Final delivery for postal monopolies
Postal service monopolies are due to end in most of the EU on 1 January, amid criticisms that there is still little real competition in the sector.
When the EU’s third directive on the liberalisation of postal markets comes into force at the beginning of 2011, a further 11 countries will be obliged to allow new providers to compete against national incumbents on the last – and largest – sub-sector to be liberalised, letters under 50 grams. They will join the six member states that have already introduced full liberalisation, theoretically opening up 95% of the internal postal market to competition. In the remaining ten member states, the deadline for full liberalisation is still two years away.
The Free and Fair Post Initiative, which represents users and competitors of the public postal operators, is concerned about the slow development of competition.
It is urging the European Commission and member states to “step up their efforts” to promote effective postal liberalisation, ensuring in particular that level playing-fields in each country encourage new entrants.
The group says that incumbent operators are favoured by disparities in VAT regimes, labour rules and minimum wage legislation. It claims some countries have put in place barriers to hinder competition, citing Belgium’s intention to impose tough licensing conditions and Austria’s failure to grant all postal providers access to residential postboxes.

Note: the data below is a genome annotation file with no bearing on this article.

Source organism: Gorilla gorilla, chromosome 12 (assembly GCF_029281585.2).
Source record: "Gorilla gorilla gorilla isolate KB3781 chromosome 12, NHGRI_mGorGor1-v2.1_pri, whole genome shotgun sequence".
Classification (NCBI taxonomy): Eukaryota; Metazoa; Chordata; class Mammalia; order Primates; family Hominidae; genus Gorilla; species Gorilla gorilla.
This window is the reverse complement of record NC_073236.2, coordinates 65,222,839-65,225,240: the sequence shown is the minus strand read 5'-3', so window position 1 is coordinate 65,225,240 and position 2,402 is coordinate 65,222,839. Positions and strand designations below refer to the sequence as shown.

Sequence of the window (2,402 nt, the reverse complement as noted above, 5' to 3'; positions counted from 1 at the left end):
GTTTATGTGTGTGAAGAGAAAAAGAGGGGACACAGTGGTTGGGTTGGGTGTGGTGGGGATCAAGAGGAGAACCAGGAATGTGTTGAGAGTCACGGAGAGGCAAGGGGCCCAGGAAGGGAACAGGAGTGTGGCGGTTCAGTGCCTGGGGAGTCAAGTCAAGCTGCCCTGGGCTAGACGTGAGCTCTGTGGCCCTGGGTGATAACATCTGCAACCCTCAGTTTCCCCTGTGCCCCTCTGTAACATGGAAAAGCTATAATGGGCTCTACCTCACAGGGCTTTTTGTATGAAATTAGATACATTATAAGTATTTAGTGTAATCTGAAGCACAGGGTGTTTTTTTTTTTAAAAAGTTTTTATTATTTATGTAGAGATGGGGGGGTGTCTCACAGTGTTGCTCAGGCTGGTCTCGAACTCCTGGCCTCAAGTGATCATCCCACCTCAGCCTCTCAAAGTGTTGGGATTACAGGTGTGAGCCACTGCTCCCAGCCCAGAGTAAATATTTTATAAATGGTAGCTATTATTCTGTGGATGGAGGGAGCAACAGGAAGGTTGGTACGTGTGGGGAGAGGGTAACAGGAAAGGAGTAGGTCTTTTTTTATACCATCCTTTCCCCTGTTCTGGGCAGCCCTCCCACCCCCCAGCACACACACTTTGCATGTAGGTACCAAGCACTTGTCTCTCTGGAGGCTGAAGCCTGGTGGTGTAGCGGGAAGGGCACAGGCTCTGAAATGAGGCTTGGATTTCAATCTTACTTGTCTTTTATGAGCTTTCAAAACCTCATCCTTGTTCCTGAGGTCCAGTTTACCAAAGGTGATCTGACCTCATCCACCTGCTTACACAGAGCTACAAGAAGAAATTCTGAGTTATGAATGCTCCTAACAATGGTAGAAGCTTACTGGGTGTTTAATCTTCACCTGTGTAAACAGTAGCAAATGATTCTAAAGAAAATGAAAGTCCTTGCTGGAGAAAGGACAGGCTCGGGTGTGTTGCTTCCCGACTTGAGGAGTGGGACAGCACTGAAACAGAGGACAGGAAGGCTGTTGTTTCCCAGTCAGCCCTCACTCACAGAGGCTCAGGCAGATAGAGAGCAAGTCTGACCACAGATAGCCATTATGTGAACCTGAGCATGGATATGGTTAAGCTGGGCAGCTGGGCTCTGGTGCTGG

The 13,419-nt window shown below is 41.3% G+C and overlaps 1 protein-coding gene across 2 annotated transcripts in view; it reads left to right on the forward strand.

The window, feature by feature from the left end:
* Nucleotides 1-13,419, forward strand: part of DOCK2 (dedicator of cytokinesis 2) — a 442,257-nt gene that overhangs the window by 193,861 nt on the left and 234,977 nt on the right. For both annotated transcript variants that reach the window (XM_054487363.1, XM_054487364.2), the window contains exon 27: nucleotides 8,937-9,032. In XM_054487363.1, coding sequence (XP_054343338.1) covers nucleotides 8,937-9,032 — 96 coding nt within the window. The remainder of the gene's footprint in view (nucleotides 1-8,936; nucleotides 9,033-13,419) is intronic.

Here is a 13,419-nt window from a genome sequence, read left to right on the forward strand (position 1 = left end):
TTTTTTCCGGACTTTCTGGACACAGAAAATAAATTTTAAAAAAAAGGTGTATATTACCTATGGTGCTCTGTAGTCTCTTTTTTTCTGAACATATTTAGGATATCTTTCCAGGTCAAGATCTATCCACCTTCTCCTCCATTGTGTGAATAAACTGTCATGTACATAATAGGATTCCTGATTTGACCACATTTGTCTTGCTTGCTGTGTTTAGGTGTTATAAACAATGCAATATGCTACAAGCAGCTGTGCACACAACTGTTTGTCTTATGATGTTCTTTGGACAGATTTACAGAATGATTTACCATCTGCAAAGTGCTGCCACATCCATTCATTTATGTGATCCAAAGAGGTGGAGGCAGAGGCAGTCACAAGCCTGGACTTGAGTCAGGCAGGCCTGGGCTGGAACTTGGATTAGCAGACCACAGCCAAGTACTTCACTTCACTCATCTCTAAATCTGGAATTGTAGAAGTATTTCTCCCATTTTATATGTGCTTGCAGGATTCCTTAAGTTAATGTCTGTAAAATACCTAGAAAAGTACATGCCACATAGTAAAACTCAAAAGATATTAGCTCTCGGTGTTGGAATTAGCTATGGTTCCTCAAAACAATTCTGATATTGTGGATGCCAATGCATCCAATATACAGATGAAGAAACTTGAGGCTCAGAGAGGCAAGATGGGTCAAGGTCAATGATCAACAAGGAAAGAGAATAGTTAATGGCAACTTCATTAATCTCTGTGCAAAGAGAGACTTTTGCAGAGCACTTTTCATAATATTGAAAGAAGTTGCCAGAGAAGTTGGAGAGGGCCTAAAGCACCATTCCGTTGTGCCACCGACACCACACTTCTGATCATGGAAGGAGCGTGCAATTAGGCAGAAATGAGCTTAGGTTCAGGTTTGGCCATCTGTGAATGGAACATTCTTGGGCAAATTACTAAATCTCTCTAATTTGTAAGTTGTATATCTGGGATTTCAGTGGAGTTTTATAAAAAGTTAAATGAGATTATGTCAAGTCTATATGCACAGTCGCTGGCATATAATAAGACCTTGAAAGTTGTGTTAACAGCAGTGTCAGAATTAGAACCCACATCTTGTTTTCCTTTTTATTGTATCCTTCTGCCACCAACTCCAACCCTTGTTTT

Resistance to change also comes from trade unions, which point to the state of the industry in the Netherlands, one of the countries to liberalise the sector early. Since last month, workers have held a series of strikes in protest at plans by TNT to cut more than 10,000 jobs. TNT, which once held the monopoly in the Netherlands, said it needed to make redundancies in the face of competition from Deutsche Post.
The Commission said it would take action against member states that did not transpose the directive on time or correctly.
It has set up the European Regulatory Group for Post (ERGP), which held its first meeting on 1 December, with the aim of sharing best regulatory practice. But the Commission is also keeping an eye on the social effects of the changes, and insists that liberalisation will be successful only if national regulators ensure pay and work conditions do not suffer. Next year, Michel Barnier, the European commissioner for the internal market, is to chair a postal user forum to look at the impact of liberalisation.
Postal liberalisation has been introduced in stages in the EU since 2003, beginning with parcel and business post. Mail weighing less than 50 grams is the final sector of the market to be opened to competition.
At the beginning of next month, Estonia, Finland, Germany, the Netherlands, Sweden and the UK will be joined by Austria, Belgium, Bulgaria, Denmark, France, Ireland, Italy, Malta, Portugal, Slovenia and Spain in opening up their postal markets.
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